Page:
Medical: Heat and Humidity in Football

On the 21st of December, 2015 in Dubai’s Grand Hyatt Hotel, the second Sports Medicine Symposium took place. The purpose as to discuss the impact of heat and humidity in sports and specifically football. The event was organized by the United Arab Emirates Football Association in conjunction with FIFA’s Medical Committee and Al Garhoud Hospital.
The United Arab Emirates Football Association is one of the first programs to prepare itself with FIFA offered medical services. Barcelona has also recognized that there needs to be more medical intervention during sports matches. Both associations realize that a player’s health should be of the utmost importance.
Heat and humidity can cause injury to sportsmen and women, and have a very negative impact on the games. These problems inspired the theme of the symposium that was to discuss issues that affect the United Arab Emirates and the Gulf region. This area is where temperatures and humidity are at their highest in the summer months when football is at the height of its season.
Recommendations
An audience of 250 participants came to the United Arab Emirates to discuss what could be done to protect the football players. One recommendation was to stage the games after sundown and introduce frequent water breaks during matches. It has been studied and proven that heat illnesses are entirely preventable if coaches take precautions to protect their athletes, and one of the best preventions of heat and humidity borne illnesses is hydration.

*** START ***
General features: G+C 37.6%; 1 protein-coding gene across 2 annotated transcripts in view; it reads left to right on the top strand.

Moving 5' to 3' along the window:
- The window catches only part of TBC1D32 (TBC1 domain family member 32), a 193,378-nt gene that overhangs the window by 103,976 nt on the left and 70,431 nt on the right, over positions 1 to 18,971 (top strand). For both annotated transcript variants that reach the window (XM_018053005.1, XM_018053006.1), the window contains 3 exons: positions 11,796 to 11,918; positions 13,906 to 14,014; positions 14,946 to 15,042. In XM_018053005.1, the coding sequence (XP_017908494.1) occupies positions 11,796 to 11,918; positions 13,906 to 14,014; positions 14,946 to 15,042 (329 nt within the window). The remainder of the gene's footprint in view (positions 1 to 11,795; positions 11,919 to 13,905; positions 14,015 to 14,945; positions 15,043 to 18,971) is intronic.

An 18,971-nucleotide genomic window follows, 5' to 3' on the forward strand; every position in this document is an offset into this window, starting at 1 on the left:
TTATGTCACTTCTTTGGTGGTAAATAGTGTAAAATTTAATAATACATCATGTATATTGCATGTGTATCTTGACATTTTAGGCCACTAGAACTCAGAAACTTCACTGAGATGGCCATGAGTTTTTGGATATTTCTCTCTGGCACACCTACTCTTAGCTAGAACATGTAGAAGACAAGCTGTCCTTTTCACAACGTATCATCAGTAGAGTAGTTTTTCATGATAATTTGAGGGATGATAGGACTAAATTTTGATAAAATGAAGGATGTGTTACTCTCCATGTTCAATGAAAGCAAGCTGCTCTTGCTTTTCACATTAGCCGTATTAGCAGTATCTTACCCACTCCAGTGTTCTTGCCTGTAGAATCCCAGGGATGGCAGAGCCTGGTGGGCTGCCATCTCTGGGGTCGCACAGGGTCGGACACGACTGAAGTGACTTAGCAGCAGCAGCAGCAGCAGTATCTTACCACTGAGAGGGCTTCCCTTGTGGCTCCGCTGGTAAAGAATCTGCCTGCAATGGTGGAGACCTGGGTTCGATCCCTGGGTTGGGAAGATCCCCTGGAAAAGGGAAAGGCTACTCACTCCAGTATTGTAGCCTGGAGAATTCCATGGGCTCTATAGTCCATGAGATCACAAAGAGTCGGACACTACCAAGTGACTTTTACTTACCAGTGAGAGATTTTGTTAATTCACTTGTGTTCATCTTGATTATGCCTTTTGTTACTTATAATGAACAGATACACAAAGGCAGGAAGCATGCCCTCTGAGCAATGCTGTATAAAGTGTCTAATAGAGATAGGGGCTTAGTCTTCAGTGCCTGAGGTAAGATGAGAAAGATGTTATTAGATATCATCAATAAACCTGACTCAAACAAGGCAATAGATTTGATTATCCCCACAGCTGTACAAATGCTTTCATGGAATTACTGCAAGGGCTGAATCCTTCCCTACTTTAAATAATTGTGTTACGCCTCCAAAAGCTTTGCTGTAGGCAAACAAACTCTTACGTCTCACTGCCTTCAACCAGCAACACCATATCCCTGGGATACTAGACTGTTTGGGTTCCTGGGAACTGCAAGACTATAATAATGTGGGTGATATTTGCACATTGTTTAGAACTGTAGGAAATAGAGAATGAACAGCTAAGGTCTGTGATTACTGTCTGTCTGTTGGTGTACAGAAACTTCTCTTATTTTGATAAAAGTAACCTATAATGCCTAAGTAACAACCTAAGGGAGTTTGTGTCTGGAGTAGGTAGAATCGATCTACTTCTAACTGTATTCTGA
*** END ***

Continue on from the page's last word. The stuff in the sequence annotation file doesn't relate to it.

Coaches are urged to improve safety for a team by being more concerned with individual participants and their conditioning. For example, it is suggested that a 12-year old or even a 22-year old soccer player who is used to the heat and humidity may be perfectly fine playing in 95-degree heat. However, an overweight football player who is out of condition would find running and practicing football strategies very difficult and may be at risk of heat illnesses even on cooler days.
It is also recommended that coaches learn the signs of dehydration in their players. Dehydration happens when the loses fluids at a higher rate than the amount that is drunk.  Doctors urged guidelines for coaches that included watching players for signs of increased thirst, dry mouth, and swollen tongue, weakness, dizziness, and heart palpitations. If players are experiencing confusion, fainting spells or the inability to sweat, it is imperative you get them into a cooler area and hydrate them with cool (not cold) water.